100 Players Who Shook The Kop - the groundbreaking series that had every Liverpool fan talking back in 2006 – returned at the start of the month.
More than 100,000 Liverpool fans voted in the original series seven years ago and the list became the definitive rundown of our greatest ever players.
Fans have until the end of February to have their say and select a top 10 before the 2013 list is revealed on Liverpoolfc.com and LFC TV day by day over the summer.
And over the coming weeks we'll be bringing you the choices of people who have worked at the club and those in the media who have followed the Reds closely down the years.
To get us started, Daily Mirror columnist and life-long Kopite Brian Reade tells us his top 10.
"If this was my list of Liverpool's all-time greatest players, the likes of Graeme Souness, Ray Clemence and Alan Hansen would walk in," he said.
"For me, the criteria for this list is simple: Whose pulse-raising brilliance consistently shook the most-famous footballing mound on earth?"
10. Ian St John
I'm going to start with my first hero and Bill Shankly's first superstar. A bustling little nark with a sublime touch and a quick brain, who as Kevin Keegan might have said: "dropped hand-grenades" everywhere. And dropped the odd opponent too. He will always be idolised for that 1965 Wembley header which ended 73 years of FA Cup hurt.
9. Luis Suarez
He's a goal every other game man for club and country, an unpredictable genius who works like a Trojan, attempts the impossible and has produced some of the most audacious pieces of skill Anfield has ever witnessed. And Steven Gerrard says he's the best he's ever played with. So, like Norwich, how can I possibly keep him out?
8. Fernando Torres
On January 30, 2011 Torres ranked high in most Kopites' lists of all-time greats. The next day his name was violently removed. But you can't erase the memories of him effortlessly torturing the best defences in Europe and scoring goals that left us drooling. As they said at the Nou Camp when Figo left for Real Madrid: "We hate you because we loved you so much."
7. Robbie Fowler
It would be a sacrilege not to include God. The most naturally-gifted Scouse goalscorer to have drawn breath. Fowler had an incredible repertoire with the ability to beat a keeper from near or far, and from any angle. His support for the sacked dockers just added to his class.
6. Ian Rush
The greatest goal-machine we've ever seen. A whippet who ran defences ragged and had the eye of a sniper. Not only the most lethal scorer we've ever had but the finest defensive striker we've ever had. And nobody has given Evertonian fans, players and managers more nightmares.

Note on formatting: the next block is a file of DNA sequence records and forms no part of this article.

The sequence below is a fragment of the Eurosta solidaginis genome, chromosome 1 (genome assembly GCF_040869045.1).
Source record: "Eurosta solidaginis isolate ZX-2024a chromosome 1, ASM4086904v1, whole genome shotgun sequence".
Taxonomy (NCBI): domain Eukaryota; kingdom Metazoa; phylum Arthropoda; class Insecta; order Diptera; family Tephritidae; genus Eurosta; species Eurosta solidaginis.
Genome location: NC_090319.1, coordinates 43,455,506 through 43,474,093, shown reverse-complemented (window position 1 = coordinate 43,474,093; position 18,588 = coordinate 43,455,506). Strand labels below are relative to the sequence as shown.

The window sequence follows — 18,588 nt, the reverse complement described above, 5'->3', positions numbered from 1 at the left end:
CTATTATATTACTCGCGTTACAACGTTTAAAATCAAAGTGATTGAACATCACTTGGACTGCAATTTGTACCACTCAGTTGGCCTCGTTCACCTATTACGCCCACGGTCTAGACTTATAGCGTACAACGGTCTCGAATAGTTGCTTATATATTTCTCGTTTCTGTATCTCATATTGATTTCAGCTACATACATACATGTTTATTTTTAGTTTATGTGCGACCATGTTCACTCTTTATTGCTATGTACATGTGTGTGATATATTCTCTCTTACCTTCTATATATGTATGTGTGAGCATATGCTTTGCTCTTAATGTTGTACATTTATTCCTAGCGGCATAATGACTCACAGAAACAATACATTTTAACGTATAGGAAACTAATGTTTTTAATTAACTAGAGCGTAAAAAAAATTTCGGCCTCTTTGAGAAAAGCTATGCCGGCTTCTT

5. Billy Liddell
The Brylcreemed Steven Gerrard. A match-winning giant who had power, pace and an aura that terrified opponents. Before the club's re-birth in the 1960s he was our Dixie Dean, our Babe Ruth, our W.G. Grace. And since then only a handful can claim to have raised the hairs on the back of Kopite necks with such regularity.
4. John Barnes
When he signed in 1987 he was the nearest we'd ever seen to a Brazilian in red. One of Anfield's greatest-ever sights was this balletic bull in full flight, weaving between defenders like a matador's red cloak, then sweeping the ball into the net. The fact that England fans never appreciated his magnificence only made us love him more.
3. Kevin Keegan
A Superman in a red shirt who gave everything he had in every game. His contribution is often under-rated because he was the first player to leave Anfield at his peak. But Keegan was undoubtedly the catalyst that sparked Shankly's second great team and Paisley's first, thus setting the Red Army en route to world domination.
2. Steven Gerrard
The more he plays the more you realise what he's given to this club and how much we'll miss him. He has so many attributes he could have played in any outfield position (and almost has) but his greatest is his courage. His desire to will a team to victory when others are settling for defeat. It's why only Stanley Matthews has a more famous Cup Final named after him. And that was by default.
1. Kenny Dalglish
He still leaves the pack trailing in his wake, even though Steven Gerrard pulls closer by the season. He is simply the most blessed player to ever pull on a red shirt. He thought like a chess player, passed like a clairvoyant, shot like an archer and fought like a lion. Had he played for one of the top countries he would be globally recognised as on the second rung of all-time greats with Platini, Cruyff and Zidane. I'd put him there anyway.